The US dollar continued to set record lows against the Euro, as disappointing US Consumer Confidence figures worsened outlook for the domestic economy. A simultaneous Existing Home Sales result likewise dimmed forecasts for economic growth, with markets increasing bets on further Federal Reserve interest rate cuts through year-end.
The euro surged to fresh record highs of $1.4153 in mere moments following the Consumer Confidence figures, but limited extension left it only marginally above yesterday?s peak. The Canadian dollar likewise saw a strong bid following morning data, but its inability to forge new highs against the greenback suggests further short term USDCAD retracement is likely. Mixed performance in the US Dow and S&P 500 index left the Japanese Yen bid, with the dollar shedding ¥0.40 to ¥114.45.
US Consumer Confidence fell to its lowest since November, 2005, as the domestic resident grew considerably less optimistic on current and future economic prospects. Indeed, the Present Situation sub-index fell strongly for the second consecutive month and Expectations hit its lowest in over a year. This translated into tepid plans for future expenditures on durable goods and housing. Only 2.7 percent of all respondents said that they planned to buy a home within the following six months?a full 0.9 percentage points off of August?s multi-month highs. The worsening sentiment can be attributed to highly-publicized housing and mortgage troubles, but a similar drop in Employment sentiment signals that the domestic consumer has seen material signs of slowing US economic growth.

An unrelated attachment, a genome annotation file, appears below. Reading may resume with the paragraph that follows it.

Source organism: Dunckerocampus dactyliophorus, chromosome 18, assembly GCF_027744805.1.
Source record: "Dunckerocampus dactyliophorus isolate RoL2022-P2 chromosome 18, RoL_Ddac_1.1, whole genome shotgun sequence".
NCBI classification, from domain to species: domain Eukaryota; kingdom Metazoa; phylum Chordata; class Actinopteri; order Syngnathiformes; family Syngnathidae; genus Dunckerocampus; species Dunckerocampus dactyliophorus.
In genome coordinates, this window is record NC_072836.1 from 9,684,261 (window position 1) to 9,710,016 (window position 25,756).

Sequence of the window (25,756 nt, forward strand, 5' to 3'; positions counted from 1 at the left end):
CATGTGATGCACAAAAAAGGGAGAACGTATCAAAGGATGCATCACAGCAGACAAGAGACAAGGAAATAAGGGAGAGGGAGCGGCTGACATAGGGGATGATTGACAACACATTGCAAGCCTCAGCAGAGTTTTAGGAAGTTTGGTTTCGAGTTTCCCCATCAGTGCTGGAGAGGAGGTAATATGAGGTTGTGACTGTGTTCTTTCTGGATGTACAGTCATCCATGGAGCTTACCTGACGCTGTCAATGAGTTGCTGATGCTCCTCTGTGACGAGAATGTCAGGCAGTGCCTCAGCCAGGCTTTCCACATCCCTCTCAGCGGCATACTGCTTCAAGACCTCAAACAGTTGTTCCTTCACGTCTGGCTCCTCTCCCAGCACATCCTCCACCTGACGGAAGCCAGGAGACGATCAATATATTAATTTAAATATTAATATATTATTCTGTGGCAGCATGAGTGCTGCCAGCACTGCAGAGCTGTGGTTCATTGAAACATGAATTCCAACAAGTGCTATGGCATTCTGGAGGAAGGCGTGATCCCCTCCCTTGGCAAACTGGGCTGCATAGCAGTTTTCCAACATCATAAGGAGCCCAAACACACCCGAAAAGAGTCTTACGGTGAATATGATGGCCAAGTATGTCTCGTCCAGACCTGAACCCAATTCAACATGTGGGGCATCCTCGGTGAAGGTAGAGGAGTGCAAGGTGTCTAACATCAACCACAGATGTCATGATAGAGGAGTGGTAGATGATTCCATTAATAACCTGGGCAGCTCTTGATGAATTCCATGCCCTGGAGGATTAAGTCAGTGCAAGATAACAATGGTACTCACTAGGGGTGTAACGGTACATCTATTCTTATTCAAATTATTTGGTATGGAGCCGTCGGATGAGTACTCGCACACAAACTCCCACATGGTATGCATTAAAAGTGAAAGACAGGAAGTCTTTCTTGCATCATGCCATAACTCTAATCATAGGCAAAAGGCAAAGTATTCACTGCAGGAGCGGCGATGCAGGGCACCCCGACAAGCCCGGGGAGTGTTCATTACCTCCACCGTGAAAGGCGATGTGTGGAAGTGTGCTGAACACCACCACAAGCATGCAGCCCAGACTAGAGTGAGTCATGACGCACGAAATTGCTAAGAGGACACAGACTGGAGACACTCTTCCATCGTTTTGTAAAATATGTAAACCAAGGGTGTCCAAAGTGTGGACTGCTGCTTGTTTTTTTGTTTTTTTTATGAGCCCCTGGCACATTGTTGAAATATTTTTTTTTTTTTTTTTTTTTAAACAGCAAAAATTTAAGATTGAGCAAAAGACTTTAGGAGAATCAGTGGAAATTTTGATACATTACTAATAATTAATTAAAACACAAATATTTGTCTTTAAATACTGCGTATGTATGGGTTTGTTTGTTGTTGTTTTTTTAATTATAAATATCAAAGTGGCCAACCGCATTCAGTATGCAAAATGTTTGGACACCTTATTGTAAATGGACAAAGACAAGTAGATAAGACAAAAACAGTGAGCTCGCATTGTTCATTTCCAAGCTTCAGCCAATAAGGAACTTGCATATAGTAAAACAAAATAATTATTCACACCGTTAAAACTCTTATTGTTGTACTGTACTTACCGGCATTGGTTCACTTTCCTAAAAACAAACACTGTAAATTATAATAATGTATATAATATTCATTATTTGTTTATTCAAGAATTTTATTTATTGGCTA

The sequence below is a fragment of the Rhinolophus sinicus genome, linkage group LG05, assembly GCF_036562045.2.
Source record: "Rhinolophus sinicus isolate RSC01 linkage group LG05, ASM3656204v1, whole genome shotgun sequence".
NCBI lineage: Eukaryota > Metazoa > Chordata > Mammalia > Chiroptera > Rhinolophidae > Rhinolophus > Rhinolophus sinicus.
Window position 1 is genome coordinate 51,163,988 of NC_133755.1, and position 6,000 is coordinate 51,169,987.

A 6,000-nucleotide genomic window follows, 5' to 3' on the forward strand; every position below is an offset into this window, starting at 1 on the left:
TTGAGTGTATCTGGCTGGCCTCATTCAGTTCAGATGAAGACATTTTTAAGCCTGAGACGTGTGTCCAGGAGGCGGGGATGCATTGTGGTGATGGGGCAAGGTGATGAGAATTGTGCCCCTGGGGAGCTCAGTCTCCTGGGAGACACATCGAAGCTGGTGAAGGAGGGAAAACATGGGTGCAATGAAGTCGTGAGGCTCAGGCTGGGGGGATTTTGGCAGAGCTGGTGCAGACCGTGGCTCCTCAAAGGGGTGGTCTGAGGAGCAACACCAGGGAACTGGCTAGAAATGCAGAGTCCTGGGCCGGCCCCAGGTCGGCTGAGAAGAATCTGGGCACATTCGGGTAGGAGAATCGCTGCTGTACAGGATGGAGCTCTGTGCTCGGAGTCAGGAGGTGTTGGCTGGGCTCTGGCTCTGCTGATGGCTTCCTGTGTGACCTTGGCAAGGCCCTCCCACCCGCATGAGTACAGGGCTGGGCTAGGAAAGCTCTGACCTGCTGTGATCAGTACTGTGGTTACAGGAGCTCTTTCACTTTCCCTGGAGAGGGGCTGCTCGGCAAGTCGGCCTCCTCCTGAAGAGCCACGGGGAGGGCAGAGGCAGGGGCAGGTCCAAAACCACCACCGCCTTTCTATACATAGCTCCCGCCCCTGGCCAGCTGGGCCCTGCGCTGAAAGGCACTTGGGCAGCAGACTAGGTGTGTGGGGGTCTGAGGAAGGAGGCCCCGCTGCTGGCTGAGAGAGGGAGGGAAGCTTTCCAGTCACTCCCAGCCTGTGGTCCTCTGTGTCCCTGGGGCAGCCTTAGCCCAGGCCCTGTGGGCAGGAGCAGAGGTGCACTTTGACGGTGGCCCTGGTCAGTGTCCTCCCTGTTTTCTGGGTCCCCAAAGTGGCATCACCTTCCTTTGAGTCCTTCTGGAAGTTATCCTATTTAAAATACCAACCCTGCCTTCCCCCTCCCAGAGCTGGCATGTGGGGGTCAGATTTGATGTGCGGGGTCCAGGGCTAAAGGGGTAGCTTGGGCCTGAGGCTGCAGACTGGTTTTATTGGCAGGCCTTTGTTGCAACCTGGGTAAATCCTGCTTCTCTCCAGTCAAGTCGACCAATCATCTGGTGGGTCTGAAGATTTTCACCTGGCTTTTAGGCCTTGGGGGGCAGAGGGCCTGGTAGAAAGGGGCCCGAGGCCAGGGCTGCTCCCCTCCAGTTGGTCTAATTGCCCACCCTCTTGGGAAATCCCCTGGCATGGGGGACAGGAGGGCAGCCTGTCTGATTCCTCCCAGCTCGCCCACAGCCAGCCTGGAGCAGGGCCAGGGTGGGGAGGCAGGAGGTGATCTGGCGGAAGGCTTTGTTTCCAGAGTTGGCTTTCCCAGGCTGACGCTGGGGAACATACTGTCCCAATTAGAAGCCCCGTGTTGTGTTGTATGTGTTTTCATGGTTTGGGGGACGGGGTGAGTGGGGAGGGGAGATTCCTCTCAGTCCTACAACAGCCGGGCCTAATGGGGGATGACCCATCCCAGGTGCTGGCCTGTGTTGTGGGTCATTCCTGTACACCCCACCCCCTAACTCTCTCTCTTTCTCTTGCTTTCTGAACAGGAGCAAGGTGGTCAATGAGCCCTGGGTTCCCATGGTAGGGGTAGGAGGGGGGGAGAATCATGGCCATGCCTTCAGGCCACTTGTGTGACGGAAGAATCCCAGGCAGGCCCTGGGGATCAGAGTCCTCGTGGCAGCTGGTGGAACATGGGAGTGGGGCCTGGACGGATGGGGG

A simultaneous Existing Home Sales report only further worsened sentiment for the greenback, as sales fell to 5-year lows and unsold inventories soared. The headline result was marginally better than consensus forecasts, but this was hardly cause for celebration as transactions fell a whopping 4.3 percent through August. This led to a jump in levels of unsold homes and suggests that prices may need to fall significantly before we see a major turn in the ongoing housing recession.
US equity markets fell on the housing data, but a later bounce saw the Dow Jones Industrial Average nearly flat on the close. The diversified S&P 500 index was not quite as fortunate, however, as the key market barometer shed 0.2 percent to 1,515. Yet a bid in key tech stocks left the NASDAQ Composite higher?0.4 percent up to 2,677.
US Treasury Yields were significantly lower in the moments following Existing Home Sales and Consumer Confidence releases. The 2-Year Note lost 6 basis points to breach the key 4.0 percent mark at 3.98 percent. Longer-dated debt was unmoved through end-of-day trade. The 10-year Note and 30-year Bond remained at 4.61 percent and 4.90 percent, respectively.
Written by David Rodriguez, Currency Analyst for DailyFX.com